• How does philosophy affect many facets of our lives (such as our identities, as when Marx said in the 1840s, "Tell me what you do and I'll tell you who you are." The way you think is closely connected to the job you do. Philosophy also applies to our religious and political values)
  • How will students effectively share their experiences with Sophie's World? DUE THIS COMING MONDAY, OCTOBER 25th:
  • Vocabulary List #5 QUIZ
  • Vocabulary List #5 STORY on anything from Sophie's World. You MAY work with a partner, if you choose. Be ready to share. Use all vocabulary words in a story that makes sense. Underline the vocabulary words. Typed stories are preferred.

    DUE NEXT THURSDAY, OCTOBER 28th:

  • Read Hamlet. You can read it on this online version or you can access a copy at your local library/bookstore. There will be in-class copies available for class work only. Read with a purpose: the course focus on identity and self-exploration. Also, be able to identify figurative language (literary devices and their significance), Shakespearean structure and Shakespeare's personal life and time period influences. IN-CLASS ESSAY EXAM ON HAMLET.
  • Wednesday, October 20th, 2010: 1. Do Now: Finish brainstorming on your reaction to your experience with Sophie's World. What did you like, not like, feel frustrated with, in awe of, etc.? Be specific. Make references to specific sections of the book or specific passages.
  • Is it true that people are only concerned with trivialities (as Sophie says on p. 10)? Why/Why not?
  • How come our faculty of wonder diminishes as we get older? Why is this?
  • Socrates said, "One thing only I know, and that is that I know nothing." Why is this so profound?
  • What's so great about philosophers? Why is it valuable to study philosophy (the study of thinking)?
  • How does philosophy affect many facets of our lives (such as our identities, as when Marx said in the 1840s, "Tell me what you do and I'll tell you who you are." The way you think is closely connected to the job you do. Philosophy also applies to our religious and political values)

    2. Discuss/Share Do Now.

  • How will students effectively share their experiences with Sophie's World? DUE NEXT MONDAY, OCTOBER 25th:
  • Vocabulary List #5 QUIZ
  • Vocabulary List #5 STORY on anything from Sophie's World. You MAY work with a partner, if you choose. Be ready to share. Use all vocabulary words in a story that makes sense. Underline the vocabulary words. Typed stories are preferred.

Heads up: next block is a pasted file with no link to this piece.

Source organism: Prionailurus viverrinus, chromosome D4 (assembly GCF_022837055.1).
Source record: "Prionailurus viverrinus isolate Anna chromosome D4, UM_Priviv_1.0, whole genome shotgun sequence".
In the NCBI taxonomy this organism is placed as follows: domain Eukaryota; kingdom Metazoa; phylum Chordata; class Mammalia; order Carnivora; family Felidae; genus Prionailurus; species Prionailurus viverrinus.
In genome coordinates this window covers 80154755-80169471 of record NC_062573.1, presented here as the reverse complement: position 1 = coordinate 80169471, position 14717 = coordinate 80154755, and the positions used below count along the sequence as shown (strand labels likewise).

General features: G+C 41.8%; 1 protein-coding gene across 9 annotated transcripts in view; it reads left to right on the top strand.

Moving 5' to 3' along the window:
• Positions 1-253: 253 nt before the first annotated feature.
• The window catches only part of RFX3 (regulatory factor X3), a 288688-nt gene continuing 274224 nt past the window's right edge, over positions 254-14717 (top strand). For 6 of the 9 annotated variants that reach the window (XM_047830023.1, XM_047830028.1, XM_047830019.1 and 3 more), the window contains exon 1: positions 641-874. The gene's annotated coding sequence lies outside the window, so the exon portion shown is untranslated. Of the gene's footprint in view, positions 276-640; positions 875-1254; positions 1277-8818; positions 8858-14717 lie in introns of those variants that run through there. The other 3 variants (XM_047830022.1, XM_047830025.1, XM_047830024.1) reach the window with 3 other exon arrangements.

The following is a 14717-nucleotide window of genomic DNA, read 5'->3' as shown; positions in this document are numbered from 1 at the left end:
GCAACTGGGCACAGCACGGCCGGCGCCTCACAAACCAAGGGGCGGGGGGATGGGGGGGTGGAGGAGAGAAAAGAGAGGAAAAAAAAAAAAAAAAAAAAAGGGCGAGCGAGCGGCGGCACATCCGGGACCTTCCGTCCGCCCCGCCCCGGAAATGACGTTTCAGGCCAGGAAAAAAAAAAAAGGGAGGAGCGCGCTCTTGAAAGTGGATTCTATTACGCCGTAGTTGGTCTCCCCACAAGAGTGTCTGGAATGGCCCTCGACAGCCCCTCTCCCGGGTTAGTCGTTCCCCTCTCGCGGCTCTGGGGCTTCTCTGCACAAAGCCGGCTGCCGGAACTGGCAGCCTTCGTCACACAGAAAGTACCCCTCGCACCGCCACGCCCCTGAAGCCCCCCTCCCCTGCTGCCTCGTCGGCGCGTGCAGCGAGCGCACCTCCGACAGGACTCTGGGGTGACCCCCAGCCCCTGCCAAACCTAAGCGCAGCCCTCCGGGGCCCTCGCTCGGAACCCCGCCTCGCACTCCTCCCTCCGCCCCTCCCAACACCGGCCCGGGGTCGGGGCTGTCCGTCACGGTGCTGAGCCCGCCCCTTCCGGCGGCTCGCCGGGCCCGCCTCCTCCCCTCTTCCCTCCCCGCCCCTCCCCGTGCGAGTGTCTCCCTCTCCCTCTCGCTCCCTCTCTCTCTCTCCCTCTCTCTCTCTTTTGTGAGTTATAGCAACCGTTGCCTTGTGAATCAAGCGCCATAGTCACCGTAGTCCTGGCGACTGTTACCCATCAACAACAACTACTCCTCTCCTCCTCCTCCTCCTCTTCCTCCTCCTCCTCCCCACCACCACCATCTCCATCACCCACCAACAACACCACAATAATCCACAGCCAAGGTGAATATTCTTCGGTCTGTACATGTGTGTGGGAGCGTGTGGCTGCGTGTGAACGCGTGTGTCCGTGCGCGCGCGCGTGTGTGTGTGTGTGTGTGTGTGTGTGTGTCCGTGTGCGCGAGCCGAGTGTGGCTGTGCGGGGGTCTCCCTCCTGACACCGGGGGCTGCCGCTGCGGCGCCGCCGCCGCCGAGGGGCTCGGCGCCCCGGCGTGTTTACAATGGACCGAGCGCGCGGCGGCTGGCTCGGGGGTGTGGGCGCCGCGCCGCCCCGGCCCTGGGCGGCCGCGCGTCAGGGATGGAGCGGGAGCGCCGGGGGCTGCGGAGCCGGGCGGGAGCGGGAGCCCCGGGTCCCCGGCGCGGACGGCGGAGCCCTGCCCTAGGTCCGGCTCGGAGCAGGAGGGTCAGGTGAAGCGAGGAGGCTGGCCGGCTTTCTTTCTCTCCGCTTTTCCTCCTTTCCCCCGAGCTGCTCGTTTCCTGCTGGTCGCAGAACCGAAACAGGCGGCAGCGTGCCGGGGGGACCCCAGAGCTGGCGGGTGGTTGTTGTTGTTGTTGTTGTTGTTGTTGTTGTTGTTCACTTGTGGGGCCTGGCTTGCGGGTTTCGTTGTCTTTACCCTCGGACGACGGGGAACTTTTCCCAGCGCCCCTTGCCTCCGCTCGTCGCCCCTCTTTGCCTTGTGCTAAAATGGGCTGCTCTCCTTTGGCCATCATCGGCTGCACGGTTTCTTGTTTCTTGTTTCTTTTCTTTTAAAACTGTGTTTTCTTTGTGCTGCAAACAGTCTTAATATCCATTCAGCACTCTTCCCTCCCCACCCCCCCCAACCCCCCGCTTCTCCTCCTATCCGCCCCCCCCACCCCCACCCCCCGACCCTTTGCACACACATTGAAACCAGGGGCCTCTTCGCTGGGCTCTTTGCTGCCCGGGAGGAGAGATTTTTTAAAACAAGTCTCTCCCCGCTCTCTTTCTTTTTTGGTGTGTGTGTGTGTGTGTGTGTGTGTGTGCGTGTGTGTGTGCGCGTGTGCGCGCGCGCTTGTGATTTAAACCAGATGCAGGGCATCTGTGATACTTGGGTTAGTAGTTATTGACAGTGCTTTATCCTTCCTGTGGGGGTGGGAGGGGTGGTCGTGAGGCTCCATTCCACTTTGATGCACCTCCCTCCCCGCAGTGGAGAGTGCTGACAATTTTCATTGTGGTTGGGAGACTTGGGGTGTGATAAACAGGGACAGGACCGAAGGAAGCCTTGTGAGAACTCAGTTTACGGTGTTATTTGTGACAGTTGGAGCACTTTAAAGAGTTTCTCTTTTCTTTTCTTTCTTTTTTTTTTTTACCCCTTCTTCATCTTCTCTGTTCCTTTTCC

DUE NEXT THURSDAY, OCTOBER 28th:

  • Read Hamlet. You can read it on this online version or you can access a copy at your local library/bookstore. There will be in-class copies available for class work only. Read with a purpose: the course focus on identity and self-exploration. Also, be able to identify figurative language (literary devices and their significance), Shakespearean structure and Shakespeare's personal life and time period influences. IN-CLASS ESSAY EXAM ON HAMLET.
  • Tuesday, October 19th, 2010: 1. Do Now: Post your career presentation rubrics and corresponding career presentation posters on the hallway walls to prepare for parent-teacher conferences.

    2. Introduce List #5.

    3. Begin to take notes on your reaction to your experience with Sophie's World. What did you like, not like, feel frustrated with, in awe of, etc.? Be specific. Make references to specific sections of the book or specific passages.

  • Is it true that people are only concerned with trivialities (as Sophie says on p. 10)? Why/Why not?
  • How come our faculty of wonder diminishes as we get older? Why is this?
  • Socrates said, "One thing only I know, and that is that I know nothing." Why is this so profound?
  • What's so great about philosophers? Why is it valuable to study philosophy (the study of thinking)?
  • How does philosophy affect many facets of our lives (such as our identities, as when Marx said in the 1840s, "Tell me what you do and I'll tell you who you are." The way you think is closely connected to the job you do. Philosophy also applies to our religious and political values)
  • How will students effectively improve their vocabulary, reflect on their presentation and share their experiences with Sophie's World? DUE NEXT MONDAY, OCTOBER 25th: